Friday, December 4, 2015
Starting at 8:30am
McMenamins Kennedy School
5736 NE 33rd Ave.
Join us at our December event to learn more about the role economics play in shaping women’s health. This lecture will cover the structural and social conditions that contribute to women living in poverty and the effect it has on personal and family health. We will also discuss how policy and social change can improve the lives of women and ways you can make a difference. Presenter details to follow.
Sharon Bernstein is co-founder and deputy director of Family Forward Oregon, a non-profit organization devoted to economic justice for women and families. After many years working in social-change organizations, it was her experience of the economic barriers she encountered when she became a new mother that really taught her that we can’t make social change through individual decisions alone — we must work together. This led her to find others to join forces with and create Family Forward Oregon, where she wears many hats but primarily oversees operations and outreach efforts to engage Oregonians in building grassroots power.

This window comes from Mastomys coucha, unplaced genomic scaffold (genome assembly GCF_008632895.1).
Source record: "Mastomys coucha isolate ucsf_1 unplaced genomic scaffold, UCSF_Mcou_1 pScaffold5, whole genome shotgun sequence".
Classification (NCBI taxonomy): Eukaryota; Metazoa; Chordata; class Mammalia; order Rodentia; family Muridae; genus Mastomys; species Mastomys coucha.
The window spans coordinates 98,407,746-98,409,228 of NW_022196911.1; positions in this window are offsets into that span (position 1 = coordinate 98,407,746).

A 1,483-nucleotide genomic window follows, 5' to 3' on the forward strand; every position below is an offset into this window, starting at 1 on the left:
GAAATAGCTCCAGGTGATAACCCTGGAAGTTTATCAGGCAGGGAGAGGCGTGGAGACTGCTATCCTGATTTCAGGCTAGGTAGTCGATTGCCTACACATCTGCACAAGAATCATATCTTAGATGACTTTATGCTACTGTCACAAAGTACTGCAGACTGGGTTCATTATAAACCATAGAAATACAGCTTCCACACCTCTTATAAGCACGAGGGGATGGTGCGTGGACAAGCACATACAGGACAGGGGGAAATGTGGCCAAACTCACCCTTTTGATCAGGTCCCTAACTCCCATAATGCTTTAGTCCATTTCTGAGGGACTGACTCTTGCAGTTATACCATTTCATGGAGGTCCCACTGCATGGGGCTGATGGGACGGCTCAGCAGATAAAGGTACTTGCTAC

Ryan Deibert, Ending Homelessness Program Coordinator, City of Portland Housing Bureau
Housing is a primary social determinant of health, and homelessness and housing instability lead to increased health care costs and poor health outcomes. Ryan will discuss how we collectively created modern homelessness through more than four decades of local and national economic and policy choices, describe what homelessness looks like in Multnomah County now (with a focus on women), and talk about why ending homelessness is possible and what we’re doing to get there.
Cassie Russell, Economic Empowerment Coordinator, Bradley Angle
Carrie has spent her career supporting economic empowerment programming in a variety of settings. She is passionate about promoting college access, credit building opportunities, and safety through financial security. Cassie enjoys building partnerships with other community based organizations and the private sector to support the needs of survivors in the workplace. http://bradleyangle.org/
As always, OWHN Lectures are free and open to the public. Due to space limitations, please use the registration link to let us know you are attending.